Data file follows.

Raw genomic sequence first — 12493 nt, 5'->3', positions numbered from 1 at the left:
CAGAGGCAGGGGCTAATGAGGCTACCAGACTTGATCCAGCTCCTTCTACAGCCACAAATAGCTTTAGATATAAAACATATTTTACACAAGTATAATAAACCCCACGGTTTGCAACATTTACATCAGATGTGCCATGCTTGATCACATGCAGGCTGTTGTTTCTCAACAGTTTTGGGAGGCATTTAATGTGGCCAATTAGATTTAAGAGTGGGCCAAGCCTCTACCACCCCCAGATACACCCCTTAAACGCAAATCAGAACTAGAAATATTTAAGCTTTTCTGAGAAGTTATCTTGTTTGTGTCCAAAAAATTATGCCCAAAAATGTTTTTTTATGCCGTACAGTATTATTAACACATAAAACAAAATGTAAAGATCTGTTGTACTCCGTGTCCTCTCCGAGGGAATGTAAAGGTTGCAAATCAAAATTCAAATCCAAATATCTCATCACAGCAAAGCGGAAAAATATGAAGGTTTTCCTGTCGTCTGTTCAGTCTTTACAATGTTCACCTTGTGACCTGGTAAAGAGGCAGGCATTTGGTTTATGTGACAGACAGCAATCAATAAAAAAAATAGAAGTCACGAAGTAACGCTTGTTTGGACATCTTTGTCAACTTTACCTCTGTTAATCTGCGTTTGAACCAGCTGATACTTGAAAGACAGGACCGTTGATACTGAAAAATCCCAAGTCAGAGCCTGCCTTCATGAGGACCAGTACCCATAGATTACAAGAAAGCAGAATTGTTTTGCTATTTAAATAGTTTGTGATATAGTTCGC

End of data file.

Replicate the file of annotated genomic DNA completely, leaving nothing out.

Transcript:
Raw genomic sequence first — 12493 nt, 5'->3', positions numbered from 1 at the left:
CAGAGGCAGGGGCTAATGAGGCTACCAGACTTGATCCAGCTCCTTCTACAGCCACAAATAGCTTTAGATATAAAACATATTTTACACAAGTATAATAAACCCCACGGTTTGCAACATTTACATCAGATGTGCCATGCTTGATCACATGCAGGCTGTTGTTTCTCAACAGTTTTGGGAGGCATTTAATGTGGCCAATTAGATTTAAGAGTGGGCCAAGCCTCTACCACCCCCAGATACACCCCTTAAACGCAAATCAGAACTAGAAATATTTAAGCTTTTCTGAGAAGTTATCTTGTTTGTGTCCAAAAAATTATGCCCAAAAATGTTTTTTTATGCCGTACAGTATTATTAACACATAAAACAAAATGTAAAGATCTGTTGTACTCCGTGTCCTCTCCGAGGGAATGTAAAGGTTGCAAATCAAAATTCAAATCCAAATATCTCATCACAGCAAAGCGGAAAAATATGAAGGTTTTCCTGTCGTCTGTTCAGTCTTTACAATGTTCACCTTGTGACCTGGTAAAGAGGCAGGCATTTGGTTTATGTGACAGACAGCAATCAATAAAAAAAATAGAAGTCACGAAGTAACGCTTGTTTGGACATCTTTGTCAACTTTACCTCTGTTAATCTGCGTTTGAACCAGCTGATACTTGAAAGACAGGACCGTTGATACTGAAAAATCCCAAGTCAGAGCCTGCCTTCATGAGGACCAGTACCCATAGATTACAAGAAAGCAGAATTGTTTTGCTATTTAAATAGTTTGTGATATAGTTCGC